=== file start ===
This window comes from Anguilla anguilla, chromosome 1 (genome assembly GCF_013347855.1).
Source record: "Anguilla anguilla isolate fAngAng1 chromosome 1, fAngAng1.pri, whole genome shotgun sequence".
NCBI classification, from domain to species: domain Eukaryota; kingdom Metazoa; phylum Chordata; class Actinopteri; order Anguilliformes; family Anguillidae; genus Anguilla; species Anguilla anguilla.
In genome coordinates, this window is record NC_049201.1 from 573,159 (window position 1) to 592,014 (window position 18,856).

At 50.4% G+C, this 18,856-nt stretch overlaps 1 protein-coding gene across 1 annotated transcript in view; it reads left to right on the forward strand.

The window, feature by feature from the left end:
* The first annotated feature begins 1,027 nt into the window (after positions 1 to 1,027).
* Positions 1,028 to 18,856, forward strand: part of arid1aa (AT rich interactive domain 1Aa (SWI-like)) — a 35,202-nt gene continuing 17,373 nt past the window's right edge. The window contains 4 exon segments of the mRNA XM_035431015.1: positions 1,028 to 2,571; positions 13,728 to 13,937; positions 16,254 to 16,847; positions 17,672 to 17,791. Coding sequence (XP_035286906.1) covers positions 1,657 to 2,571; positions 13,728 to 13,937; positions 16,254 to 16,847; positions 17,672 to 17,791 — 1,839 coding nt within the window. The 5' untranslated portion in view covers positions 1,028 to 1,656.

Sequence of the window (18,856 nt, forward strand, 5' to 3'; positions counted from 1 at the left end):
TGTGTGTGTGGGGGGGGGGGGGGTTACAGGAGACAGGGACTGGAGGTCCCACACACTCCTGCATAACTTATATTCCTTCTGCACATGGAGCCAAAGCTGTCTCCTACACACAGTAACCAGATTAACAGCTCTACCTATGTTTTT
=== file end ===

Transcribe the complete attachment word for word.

This window comes from Anguilla anguilla, chromosome 1 (genome assembly GCF_013347855.1).
Source record: "Anguilla anguilla isolate fAngAng1 chromosome 1, fAngAng1.pri, whole genome shotgun sequence".
NCBI classification, from domain to species: domain Eukaryota; kingdom Metazoa; phylum Chordata; class Actinopteri; order Anguilliformes; family Anguillidae; genus Anguilla; species Anguilla anguilla.
In genome coordinates, this window is record NC_049201.1 from 573,159 (window position 1) to 592,014 (window position 18,856).

At 50.4% G+C, this 18,856-nt stretch overlaps 1 protein-coding gene across 1 annotated transcript in view; it reads left to right on the forward strand.

The window, feature by feature from the left end:
* The first annotated feature begins 1,027 nt into the window (after positions 1 to 1,027).
* Positions 1,028 to 18,856, forward strand: part of arid1aa (AT rich interactive domain 1Aa (SWI-like)) — a 35,202-nt gene continuing 17,373 nt past the window's right edge. The window contains 4 exon segments of the mRNA XM_035431015.1: positions 1,028 to 2,571; positions 13,728 to 13,937; positions 16,254 to 16,847; positions 17,672 to 17,791. Coding sequence (XP_035286906.1) covers positions 1,657 to 2,571; positions 13,728 to 13,937; positions 16,254 to 16,847; positions 17,672 to 17,791 — 1,839 coding nt within the window. The 5' untranslated portion in view covers positions 1,028 to 1,656.

Sequence of the window (18,856 nt, forward strand, 5' to 3'; positions counted from 1 at the left end):
TGTGTGTGTGGGGGGGGGGGGGGTTACAGGAGACAGGGACTGGAGGTCCCACACACTCCTGCATAACTTATATTCCTTCTGCACATGGAGCCAAAGCTGTCTCCTACACACAGTAACCAGATTAACAGCTCTACCTATGTTTTT